Google is working on its own in-car Android experience that's only just now starting to trickle into vehicles. The downside is that it's going to cost you either the price of a new car or something in the vicinity of $1,000. Some folks would prefer something cheaper, more hands-on, if you will. This one guy has taken to Reddit to show off the experience he's managed to throw together in his Toyota Prius using a 2013 Nexus 7. Read More
Android 5.0 was a big visual change for Android, but the upcoming M release will make its mark on Android as well. Google is likely going to announce hard cut-offs for Nexus device update support. There will be no more guessing about which devices will get updates and for how long, but that means several older devices are going to stay on Lollipop. Read More
Today is a good day to be the proud owner of a T-Mobile Nexus 7 2013. Lollipop 5.1.1 is here with bug fixes and security enhancements in tow. The OTA actually started to show up on some devices yesterday, but your device may not have been part of the first wave of tablets receiving the update availability notification. If you haven't been invited to update yet and can't bear to wait, then you can head over now to the system tab in settings to manually initiate the software download. Read More
Here's a mildly interesting story discovered by one member of the CyanogenMod Reddit board. Apparently the state congress of Indiana uses a custom setup to allow its state senators and representatives to submit votes. Read More
After an early tease with the Nexus Player, it looks like Android 5.1.1 is legitimately rolling out to the Nexus family. An OTA for the Nexus 10 was spotted just a few hours ago, and now factory images and binaries have been posted for that tablet and both generations of the Nexus 7 (Wi-Fi only, for now). There haven't been any OTA reports for the two smaller tablets, but they will probably start rolling out shortly. Read More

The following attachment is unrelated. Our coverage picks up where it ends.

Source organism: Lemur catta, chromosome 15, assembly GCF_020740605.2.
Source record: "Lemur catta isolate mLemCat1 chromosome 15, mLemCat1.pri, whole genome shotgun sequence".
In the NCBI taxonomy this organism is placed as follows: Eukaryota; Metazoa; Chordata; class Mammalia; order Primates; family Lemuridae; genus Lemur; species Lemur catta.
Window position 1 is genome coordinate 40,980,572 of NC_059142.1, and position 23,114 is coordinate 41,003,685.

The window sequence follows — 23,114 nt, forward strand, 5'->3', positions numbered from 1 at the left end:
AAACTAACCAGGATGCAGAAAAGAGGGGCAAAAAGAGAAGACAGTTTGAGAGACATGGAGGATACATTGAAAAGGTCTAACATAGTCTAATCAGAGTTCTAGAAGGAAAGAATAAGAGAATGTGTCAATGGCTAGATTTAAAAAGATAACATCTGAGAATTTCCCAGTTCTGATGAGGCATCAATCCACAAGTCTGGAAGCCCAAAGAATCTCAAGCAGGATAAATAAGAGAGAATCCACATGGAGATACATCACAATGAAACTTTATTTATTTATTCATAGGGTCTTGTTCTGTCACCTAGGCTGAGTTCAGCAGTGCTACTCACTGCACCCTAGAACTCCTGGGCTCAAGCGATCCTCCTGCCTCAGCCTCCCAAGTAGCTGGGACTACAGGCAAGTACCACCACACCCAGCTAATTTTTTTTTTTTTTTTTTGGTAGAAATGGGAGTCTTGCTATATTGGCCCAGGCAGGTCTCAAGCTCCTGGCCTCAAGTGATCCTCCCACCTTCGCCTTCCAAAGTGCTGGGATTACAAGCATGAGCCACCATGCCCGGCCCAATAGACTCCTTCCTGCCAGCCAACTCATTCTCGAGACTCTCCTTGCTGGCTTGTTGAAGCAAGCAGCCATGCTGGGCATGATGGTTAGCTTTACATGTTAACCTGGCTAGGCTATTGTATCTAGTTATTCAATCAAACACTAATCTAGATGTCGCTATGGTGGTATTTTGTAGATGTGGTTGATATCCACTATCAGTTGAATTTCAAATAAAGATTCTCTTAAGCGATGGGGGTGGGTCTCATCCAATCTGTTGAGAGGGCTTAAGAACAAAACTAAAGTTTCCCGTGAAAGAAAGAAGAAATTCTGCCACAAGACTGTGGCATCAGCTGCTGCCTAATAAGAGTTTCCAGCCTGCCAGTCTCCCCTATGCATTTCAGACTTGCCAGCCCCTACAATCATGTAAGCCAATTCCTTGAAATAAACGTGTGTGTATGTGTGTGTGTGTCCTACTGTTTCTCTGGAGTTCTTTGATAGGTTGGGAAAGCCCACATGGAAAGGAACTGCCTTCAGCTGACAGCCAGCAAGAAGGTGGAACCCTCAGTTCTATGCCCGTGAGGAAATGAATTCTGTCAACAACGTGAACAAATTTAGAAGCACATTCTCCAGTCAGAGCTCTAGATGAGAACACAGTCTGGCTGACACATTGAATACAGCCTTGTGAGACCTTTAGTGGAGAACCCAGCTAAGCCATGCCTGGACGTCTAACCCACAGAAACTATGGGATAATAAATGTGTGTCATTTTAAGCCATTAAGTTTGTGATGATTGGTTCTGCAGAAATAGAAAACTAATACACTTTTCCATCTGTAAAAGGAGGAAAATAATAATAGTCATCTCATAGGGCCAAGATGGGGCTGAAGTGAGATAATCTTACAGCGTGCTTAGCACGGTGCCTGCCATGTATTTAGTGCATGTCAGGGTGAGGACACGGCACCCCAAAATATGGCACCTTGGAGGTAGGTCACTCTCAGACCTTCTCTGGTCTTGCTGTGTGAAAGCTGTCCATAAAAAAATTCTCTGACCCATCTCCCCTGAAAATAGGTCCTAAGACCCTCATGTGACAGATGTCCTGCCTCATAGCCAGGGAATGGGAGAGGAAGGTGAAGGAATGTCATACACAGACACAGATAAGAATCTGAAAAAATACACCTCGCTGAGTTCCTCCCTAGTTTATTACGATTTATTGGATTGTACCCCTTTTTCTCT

When we buy gadgets, it's usually with the expectation that their useful lifetime will carry us at least until we're ready to replace them, and hopefully well beyond. Most people assume their smartphones should last at least two years, in part because contract customers in the US are accustomed to unreasonably high upgrade prices for mid-term upgrades, and also because most manufacturers have adopted yearly release cycles that fit well with this pace. Read More
Remember 5.1? Psh, old news. The new hotness is Android 5.1.1, which Google has yet to officially acknowledge. However, it's almost a certainty now that two builds of the software have popped up on Google's Android audio latency info page.
There's no more waiting for Android 5.1 if you've got a Nexus 4 or either version of the 2013 Nexus 7. Google has posted the full factory images on the dev site, meaning you can flash the new version to get up to date no matter what you've done to your device's software.
It's been, what, five weeks since Google announced Android 5.1? In all that time the update has still not arrived on many of Mountain View's Nexus devices. But at least one more is joining the 5.1 club today, and it's a little unexpected—the LTE Nexus 7 2013. No, the WiFi version still hasn't popped up.